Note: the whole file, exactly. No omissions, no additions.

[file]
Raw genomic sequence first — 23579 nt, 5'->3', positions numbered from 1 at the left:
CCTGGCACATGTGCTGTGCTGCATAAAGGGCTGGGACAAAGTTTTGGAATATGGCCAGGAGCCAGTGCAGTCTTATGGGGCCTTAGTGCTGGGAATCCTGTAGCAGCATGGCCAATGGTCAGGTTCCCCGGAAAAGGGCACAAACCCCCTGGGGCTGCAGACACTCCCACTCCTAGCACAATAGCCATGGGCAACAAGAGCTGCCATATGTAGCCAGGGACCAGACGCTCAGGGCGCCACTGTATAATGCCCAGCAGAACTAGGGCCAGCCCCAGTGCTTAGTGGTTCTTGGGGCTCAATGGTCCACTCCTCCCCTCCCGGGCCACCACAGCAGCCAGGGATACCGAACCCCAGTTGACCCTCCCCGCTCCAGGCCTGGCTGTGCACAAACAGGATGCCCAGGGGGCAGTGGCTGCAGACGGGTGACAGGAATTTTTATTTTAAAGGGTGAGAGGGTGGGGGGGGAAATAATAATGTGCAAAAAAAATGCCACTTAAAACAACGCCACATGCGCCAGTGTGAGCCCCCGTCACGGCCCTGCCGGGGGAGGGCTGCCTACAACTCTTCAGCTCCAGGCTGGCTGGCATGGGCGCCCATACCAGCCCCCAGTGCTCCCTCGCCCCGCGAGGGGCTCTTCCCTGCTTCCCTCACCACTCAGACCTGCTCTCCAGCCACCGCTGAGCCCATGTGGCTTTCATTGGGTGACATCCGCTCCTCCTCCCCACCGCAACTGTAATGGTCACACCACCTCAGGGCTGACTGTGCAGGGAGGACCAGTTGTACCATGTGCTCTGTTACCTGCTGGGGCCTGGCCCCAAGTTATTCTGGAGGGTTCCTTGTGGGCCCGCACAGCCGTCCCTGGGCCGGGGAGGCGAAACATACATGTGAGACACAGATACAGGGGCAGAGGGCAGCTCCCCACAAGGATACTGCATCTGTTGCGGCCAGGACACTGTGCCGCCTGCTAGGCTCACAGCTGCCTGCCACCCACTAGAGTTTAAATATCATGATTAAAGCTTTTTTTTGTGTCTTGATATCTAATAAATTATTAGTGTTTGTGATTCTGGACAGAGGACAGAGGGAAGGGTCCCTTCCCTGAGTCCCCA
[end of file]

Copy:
Raw genomic sequence first — 23579 nt, 5'->3', positions numbered from 1 at the left:
CCTGGCACATGTGCTGTGCTGCATAAAGGGCTGGGACAAAGTTTTGGAATATGGCCAGGAGCCAGTGCAGTCTTATGGGGCCTTAGTGCTGGGAATCCTGTAGCAGCATGGCCAATGGTCAGGTTCCCCGGAAAAGGGCACAAACCCCCTGGGGCTGCAGACACTCCCACTCCTAGCACAATAGCCATGGGCAACAAGAGCTGCCATATGTAGCCAGGGACCAGACGCTCAGGGCGCCACTGTATAATGCCCAGCAGAACTAGGGCCAGCCCCAGTGCTTAGTGGTTCTTGGGGCTCAATGGTCCACTCCTCCCCTCCCGGGCCACCACAGCAGCCAGGGATACCGAACCCCAGTTGACCCTCCCCGCTCCAGGCCTGGCTGTGCACAAACAGGATGCCCAGGGGGCAGTGGCTGCAGACGGGTGACAGGAATTTTTATTTTAAAGGGTGAGAGGGTGGGGGGGGAAATAATAATGTGCAAAAAAAATGCCACTTAAAACAACGCCACATGCGCCAGTGTGAGCCCCCGTCACGGCCCTGCCGGGGGAGGGCTGCCTACAACTCTTCAGCTCCAGGCTGGCTGGCATGGGCGCCCATACCAGCCCCCAGTGCTCCCTCGCCCCGCGAGGGGCTCTTCCCTGCTTCCCTCACCACTCAGACCTGCTCTCCAGCCACCGCTGAGCCCATGTGGCTTTCATTGGGTGACATCCGCTCCTCCTCCCCACCGCAACTGTAATGGTCACACCACCTCAGGGCTGACTGTGCAGGGAGGACCAGTTGTACCATGTGCTCTGTTACCTGCTGGGGCCTGGCCCCAAGTTATTCTGGAGGGTTCCTTGTGGGCCCGCACAGCCGTCCCTGGGCCGGGGAGGCGAAACATACATGTGAGACACAGATACAGGGGCAGAGGGCAGCTCCCCACAAGGATACTGCATCTGTTGCGGCCAGGACACTGTGCCGCCTGCTAGGCTCACAGCTGCCTGCCACCCACTAGAGTTTAAATATCATGATTAAAGCTTTTTTTTGTGTCTTGATATCTAATAAATTATTAGTGTTTGTGATTCTGGACAGAGGACAGAGGGAAGGGTCCCTTCCCTGAGTCCCCA